It is past 12 o'clock and the illuminated sign outside the Club Geister offers the only promise of late-night activity on the North Side of Providence, R.I. Inside at the bar, Joe the Hound, Chicken Man and Frankie Stangietz are, as usual, deep in a discussion of the neighborhood hero, Ernie DiGregorio, who used to star for Providence College and run the town from his guard position. They are waiting for DiGregorio's successor, Kevin Stacom, who will tell them how the Friars are going this year. Stacom (it rhymes with take 'em) will be hard to miss. He is tall and skinny and, with a headful of black curls and hauntingly blue eyes, darkly handsome. But he is quiet and shy, too. Probably he would never have seen the place were it not for Ernie D, who made Geister's a popular hangout by leading Stacom and Marvin Barnes and other teammates there after playing night ball at the Smith Street playground close by Ernie's home.
"We would sit around for a couple of hours," DiGregorio recalls, "talking to customers who didn't want us to sign autographs or nothing, and knocking each other for laughs—you know, the way guys do to get along."
It was at Geister's that Stacom put away five meatball sandwiches at one sitting, placing him right up there in peer-group respect with Ernie D. The feat was a lot more noticeable than the 18 points a game Stacom was scoring last season alongside his two All-America playmates, Barnes and DiGregorio. Stacom was the invisible man on New England's most successful college basketball team in 25 years. He is anything but invisible now. With DiGregorio and two other starters graduating, this team was not expected to come close to last year's 27-4 record, but at 15-2 it has been running neck and neck with its predecessor.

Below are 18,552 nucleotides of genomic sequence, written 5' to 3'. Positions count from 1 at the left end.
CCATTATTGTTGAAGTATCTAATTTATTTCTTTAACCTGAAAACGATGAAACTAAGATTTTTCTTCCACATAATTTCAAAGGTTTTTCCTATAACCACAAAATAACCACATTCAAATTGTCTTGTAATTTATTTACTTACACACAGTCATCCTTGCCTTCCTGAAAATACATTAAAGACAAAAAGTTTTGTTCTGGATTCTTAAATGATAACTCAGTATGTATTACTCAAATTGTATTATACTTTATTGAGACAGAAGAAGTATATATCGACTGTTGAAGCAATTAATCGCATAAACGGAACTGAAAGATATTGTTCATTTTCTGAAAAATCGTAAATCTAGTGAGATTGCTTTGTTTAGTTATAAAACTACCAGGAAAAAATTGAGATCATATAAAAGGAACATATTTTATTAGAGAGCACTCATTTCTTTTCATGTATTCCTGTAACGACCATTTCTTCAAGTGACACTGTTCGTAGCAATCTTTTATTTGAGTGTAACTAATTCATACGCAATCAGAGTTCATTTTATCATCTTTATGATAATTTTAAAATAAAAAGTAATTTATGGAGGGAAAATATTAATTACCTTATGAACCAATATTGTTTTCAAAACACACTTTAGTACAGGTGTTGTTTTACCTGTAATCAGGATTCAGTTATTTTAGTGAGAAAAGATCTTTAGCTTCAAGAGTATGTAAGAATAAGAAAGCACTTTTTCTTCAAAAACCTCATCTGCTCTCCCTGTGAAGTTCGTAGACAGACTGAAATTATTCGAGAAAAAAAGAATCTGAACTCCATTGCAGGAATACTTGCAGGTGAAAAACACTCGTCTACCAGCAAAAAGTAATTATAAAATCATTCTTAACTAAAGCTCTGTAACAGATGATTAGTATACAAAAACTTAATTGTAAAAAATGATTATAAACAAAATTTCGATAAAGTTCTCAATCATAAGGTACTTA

This evening when Stacom comes through Geister's front door, Hound and Chicken and Frankie and a couple other regulars are all over him. He is pounded on the back, he cannot pay for a beer and he listens to the old thing about Ernie promising to buy them all new cars with the millions he got for signing with Buffalo. The proprietor, Geister Vertieulli, finally steers the conversation to the serious business of athletic socks for his son. "They're $3 a pair at the store," Vertieulli says from behind the bar. "I just thought maybe you could get a better price over at the college." Stacom says he will see what he can do, downs another beer and goes to a table in the back, where he can do what he likes best, talk quietly.
"You really have to try to understand these people," he says. "They are a little weird and there are rumors that some of them are not unknown in the underworld. Just rumors, I think. Take Spook over there, our local Damon Runyon character. You can learn something valuable about life from him."